Just a quick one BUT… over the past few weeks I’ve been seeing a lot in the papers that references the fact that for women of my generation, having children isn’t necessarily a given – and far more so than in any previous generation. In a piece in The Times (talking about politicians and parenting – it’s very good, do read it), Janice Turner said:
Liz Kendall is no outlier. Of women like her, born in the 1970s, one in four will not have children.
That’s me. A woman. Born in the 1970s. One in four of us won’t have children.
And in another piece, this time in the New Statesman, on a similar subject, Helen Lewis said:
Roughly 20 per cent of women in the UK aged 45 do not have any children, according to the Office for National Statistics, up from one in nine of their mothers’ generation: not having children is far from rare.
I’m not going to get into the reasons WHY these women don’t have children – suffice it to say, I imagine their reasons are multiple and diverse, and not as the right wing press would have you believe, because they all spent so much time concentrating on their careers that they ran out of time. (Which, incidentally, always reminds me of this Roy Lichtenstein cartoon…)
But I want to know where these women are. I want to know WHO they are. Because although they’re a minority, it’s a pretty large minority — between 20 and 25 percent, depending on whether you’re looking at me and my peers, or the people who are a bit older than me — that’s one in every four or five women. Because I’m not seeing them.
The very fact that these childless female politicians are being talked about — Helen Lewis namechecks Yvette Cooper, Liz Kendall, Stella Creasy, Caroline Flint, Angela Eagle, Theresa May, Kezia Dugdale, Nicola Sturgeon, Ruth Davidson and Angela Merkel and notes that, with the exception of Yvette Cooper and Caroline Flint, all of them are childless — means that it’s seen as something to be remarked upon. And maybe this is the beginning of these women becoming more visible.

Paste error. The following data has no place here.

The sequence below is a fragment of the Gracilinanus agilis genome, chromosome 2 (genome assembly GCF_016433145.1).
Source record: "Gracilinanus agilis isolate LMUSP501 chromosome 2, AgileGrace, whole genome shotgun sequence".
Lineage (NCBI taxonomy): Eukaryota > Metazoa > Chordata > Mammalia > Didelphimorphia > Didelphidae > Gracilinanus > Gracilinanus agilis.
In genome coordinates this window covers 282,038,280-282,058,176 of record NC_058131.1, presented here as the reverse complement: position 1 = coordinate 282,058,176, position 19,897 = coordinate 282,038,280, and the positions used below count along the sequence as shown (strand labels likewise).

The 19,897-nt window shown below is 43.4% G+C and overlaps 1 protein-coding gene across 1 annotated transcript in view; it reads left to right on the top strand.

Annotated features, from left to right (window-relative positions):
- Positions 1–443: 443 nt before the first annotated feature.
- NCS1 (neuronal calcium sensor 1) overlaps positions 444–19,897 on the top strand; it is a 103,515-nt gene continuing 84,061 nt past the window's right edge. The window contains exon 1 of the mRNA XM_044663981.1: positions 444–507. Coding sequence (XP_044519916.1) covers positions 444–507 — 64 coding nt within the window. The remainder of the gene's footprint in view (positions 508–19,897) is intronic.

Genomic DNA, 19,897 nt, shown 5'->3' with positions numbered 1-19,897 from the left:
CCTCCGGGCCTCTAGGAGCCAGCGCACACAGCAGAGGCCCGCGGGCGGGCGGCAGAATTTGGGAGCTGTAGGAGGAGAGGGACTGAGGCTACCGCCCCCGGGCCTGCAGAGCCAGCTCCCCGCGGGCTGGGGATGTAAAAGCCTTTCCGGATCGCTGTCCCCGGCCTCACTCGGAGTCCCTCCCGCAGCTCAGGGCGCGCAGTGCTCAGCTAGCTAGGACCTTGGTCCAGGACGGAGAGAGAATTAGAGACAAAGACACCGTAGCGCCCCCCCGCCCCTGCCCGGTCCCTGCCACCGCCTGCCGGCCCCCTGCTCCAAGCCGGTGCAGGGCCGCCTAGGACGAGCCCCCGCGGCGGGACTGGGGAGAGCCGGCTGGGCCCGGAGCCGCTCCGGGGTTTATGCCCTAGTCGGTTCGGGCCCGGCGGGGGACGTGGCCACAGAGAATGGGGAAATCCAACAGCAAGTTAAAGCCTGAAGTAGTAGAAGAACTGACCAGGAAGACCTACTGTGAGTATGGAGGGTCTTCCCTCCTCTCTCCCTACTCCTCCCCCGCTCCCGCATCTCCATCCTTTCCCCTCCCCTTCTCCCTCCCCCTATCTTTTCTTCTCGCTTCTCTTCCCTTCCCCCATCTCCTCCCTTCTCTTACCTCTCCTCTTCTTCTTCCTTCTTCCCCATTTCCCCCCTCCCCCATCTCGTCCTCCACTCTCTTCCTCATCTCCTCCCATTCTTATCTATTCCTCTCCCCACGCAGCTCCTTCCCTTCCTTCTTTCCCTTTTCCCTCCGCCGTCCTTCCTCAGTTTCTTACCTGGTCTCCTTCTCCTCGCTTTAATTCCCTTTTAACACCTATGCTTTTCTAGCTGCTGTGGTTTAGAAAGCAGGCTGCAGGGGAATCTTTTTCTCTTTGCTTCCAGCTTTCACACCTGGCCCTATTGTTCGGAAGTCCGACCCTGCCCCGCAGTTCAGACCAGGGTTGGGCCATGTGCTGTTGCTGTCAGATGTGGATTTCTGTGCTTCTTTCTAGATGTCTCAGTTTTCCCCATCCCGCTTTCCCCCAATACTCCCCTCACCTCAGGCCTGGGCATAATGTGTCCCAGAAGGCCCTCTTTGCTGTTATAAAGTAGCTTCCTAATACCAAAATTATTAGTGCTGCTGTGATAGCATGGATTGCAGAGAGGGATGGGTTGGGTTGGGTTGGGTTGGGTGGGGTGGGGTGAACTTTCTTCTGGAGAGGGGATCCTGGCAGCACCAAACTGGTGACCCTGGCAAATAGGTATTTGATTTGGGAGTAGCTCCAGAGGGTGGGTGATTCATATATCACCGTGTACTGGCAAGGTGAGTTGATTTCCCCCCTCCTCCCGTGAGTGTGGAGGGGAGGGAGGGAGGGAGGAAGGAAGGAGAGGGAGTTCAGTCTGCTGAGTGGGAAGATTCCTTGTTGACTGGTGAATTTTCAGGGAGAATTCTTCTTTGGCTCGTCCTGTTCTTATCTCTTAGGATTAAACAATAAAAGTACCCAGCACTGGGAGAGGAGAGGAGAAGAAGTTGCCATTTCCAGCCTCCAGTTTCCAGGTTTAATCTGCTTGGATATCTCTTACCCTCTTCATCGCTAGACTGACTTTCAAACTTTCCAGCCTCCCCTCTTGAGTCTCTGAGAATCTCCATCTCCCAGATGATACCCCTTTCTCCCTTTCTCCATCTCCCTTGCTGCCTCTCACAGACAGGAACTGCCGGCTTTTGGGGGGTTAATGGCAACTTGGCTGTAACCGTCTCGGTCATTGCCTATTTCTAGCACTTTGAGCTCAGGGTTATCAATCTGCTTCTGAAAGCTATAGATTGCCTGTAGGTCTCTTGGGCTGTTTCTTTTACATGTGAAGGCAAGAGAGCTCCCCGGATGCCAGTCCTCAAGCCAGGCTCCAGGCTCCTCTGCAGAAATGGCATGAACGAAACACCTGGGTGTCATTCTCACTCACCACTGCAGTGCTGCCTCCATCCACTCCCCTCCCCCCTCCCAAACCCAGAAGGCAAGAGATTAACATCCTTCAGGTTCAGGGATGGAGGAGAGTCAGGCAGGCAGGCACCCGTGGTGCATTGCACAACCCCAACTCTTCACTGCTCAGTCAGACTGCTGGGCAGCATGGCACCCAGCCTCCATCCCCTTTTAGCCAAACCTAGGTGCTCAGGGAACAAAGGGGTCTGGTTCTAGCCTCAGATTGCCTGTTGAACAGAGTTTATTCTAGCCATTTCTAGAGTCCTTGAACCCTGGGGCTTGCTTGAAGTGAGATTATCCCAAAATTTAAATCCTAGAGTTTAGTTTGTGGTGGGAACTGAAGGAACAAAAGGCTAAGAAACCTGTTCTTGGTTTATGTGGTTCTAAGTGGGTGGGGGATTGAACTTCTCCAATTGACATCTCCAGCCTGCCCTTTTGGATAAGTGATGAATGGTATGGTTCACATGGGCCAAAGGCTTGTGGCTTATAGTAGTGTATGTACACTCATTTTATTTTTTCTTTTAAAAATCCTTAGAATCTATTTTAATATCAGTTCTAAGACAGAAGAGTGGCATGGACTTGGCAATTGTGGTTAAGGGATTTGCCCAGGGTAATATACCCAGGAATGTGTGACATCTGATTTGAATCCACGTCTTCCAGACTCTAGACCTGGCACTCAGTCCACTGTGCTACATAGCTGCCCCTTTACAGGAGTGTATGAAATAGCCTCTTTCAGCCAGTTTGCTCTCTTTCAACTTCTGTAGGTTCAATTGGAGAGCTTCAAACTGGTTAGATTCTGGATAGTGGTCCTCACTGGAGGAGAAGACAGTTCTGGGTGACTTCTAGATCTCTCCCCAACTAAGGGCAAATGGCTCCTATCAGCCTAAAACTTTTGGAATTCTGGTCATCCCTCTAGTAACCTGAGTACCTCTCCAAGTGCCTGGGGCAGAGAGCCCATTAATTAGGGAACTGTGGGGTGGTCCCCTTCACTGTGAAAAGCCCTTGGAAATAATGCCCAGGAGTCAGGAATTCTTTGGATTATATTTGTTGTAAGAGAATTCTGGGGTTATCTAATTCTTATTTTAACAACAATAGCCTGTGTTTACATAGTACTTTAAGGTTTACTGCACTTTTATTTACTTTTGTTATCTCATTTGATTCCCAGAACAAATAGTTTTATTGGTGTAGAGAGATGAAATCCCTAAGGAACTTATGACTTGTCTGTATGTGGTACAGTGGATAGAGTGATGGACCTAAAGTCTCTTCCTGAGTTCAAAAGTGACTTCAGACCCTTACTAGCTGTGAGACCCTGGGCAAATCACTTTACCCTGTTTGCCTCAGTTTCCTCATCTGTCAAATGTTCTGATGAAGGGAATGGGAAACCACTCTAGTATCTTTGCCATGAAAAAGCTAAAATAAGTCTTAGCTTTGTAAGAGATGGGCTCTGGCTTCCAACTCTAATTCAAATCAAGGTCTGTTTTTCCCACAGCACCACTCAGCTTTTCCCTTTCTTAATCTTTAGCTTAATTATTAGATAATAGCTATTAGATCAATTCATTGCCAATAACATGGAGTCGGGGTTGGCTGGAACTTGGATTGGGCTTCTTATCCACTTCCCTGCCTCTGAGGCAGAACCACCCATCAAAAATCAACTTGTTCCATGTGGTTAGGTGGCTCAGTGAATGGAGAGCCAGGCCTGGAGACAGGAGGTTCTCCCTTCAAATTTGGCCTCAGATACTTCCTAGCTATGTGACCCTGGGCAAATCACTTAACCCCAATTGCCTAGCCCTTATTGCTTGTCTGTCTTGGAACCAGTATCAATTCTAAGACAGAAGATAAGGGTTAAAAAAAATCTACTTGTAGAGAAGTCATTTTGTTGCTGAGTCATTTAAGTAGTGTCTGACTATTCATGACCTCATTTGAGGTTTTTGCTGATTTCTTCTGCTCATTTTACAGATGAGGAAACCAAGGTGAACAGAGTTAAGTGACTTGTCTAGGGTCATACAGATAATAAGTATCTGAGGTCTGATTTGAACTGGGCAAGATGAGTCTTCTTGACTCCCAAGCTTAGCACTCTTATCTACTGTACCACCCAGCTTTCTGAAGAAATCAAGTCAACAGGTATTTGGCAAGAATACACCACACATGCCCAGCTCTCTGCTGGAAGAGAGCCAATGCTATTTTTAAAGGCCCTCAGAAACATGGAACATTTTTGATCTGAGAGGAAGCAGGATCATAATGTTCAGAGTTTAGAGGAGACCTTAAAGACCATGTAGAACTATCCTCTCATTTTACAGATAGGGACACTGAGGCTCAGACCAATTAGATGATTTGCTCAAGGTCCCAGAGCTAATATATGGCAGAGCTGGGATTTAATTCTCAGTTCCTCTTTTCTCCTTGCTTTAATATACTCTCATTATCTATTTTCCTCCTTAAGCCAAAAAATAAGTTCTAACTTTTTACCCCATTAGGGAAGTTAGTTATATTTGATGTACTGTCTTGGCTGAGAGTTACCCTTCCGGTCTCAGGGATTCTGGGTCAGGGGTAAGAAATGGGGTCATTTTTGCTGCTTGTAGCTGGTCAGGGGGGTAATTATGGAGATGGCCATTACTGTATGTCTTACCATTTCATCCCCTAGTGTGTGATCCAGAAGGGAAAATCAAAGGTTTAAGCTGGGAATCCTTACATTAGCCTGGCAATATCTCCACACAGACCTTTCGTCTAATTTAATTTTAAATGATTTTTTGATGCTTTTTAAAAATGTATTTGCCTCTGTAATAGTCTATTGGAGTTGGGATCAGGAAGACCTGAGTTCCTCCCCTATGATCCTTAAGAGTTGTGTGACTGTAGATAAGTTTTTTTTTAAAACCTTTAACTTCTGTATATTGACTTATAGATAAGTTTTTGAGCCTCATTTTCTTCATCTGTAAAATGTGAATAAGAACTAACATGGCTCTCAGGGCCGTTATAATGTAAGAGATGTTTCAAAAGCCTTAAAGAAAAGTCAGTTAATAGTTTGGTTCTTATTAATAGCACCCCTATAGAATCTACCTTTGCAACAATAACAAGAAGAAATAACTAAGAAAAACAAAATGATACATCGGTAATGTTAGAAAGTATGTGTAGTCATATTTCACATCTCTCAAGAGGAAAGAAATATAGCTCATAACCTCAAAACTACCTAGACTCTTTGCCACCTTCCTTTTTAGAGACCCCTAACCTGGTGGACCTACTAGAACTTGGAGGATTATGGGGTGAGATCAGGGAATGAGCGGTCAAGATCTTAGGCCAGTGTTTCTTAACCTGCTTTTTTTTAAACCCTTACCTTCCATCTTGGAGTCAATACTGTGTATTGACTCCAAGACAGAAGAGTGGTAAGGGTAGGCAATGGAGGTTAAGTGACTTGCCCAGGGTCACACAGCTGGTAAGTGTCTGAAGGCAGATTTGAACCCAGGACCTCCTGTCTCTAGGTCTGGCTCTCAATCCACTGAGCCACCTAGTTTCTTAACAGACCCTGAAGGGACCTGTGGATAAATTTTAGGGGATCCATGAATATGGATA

But we’ve still got quite a way to go, both in accepting that a large proportion of women don’t have children. And that some of them might have made an active decision not to, as Camilla Long pointed out on Twitter. And do look at the replies. I liked this one from Leonie Thomas:
I get asked regularly why I’m not married with kids. What a bizarre question to ask someone.
And it is, it’s a totally fucking mental question to ask someone. For all sorts of reasons. Not least because it’s a bit like asking a train driver why they’re not a shoe salesman or something like that. But until people stop asking that question, and until this sizeable minority start to become more visible to the extent that they’re actually unremarkable, I’m going to carry on feeling the way I did, when I wrote this post about not being entirely sure that I wanted a baby…
Maybe I’d feel differently if society – and specifically my group of friends – was a little more diverse. The only templates I have are of couples (whether or not they stay together) having kids. Which makes it hard to know whether you want that because everyone else wants it and that’s what you’re expected to want, or whether that’s what you really do want.
And actually, that’s not strictly true. I have a handful of wonderful female friends in their 40s and 50s who aren’t married, don’t have children and live fabulous, full lives that are exactly the lives I would want to live if I don’t end up getting married or having a child. But that’s a handful of women, countable on the fingers of about half a hand, out of all the people I know. That’s not a quarter of the women I know, it’s not even a fifth. And sure, I and my friends aren’t necessarily representative, but you know what I mean…
I realise I’m hankering after a bit of a Catch 22, as in I want to see more childless women but I don’t want the fact that they’re childless to be remarkable, but if someone didn’t remark on the fact that they were childless, then how would you know that you were seeing more childless women? If you see what I mean.
Maybe actually what I really want is for everyone to be defined by something other than their fertility or their relationships to other people. (And we could start by getting rid of every Twitter bio that includes the words “…wife, mother…”)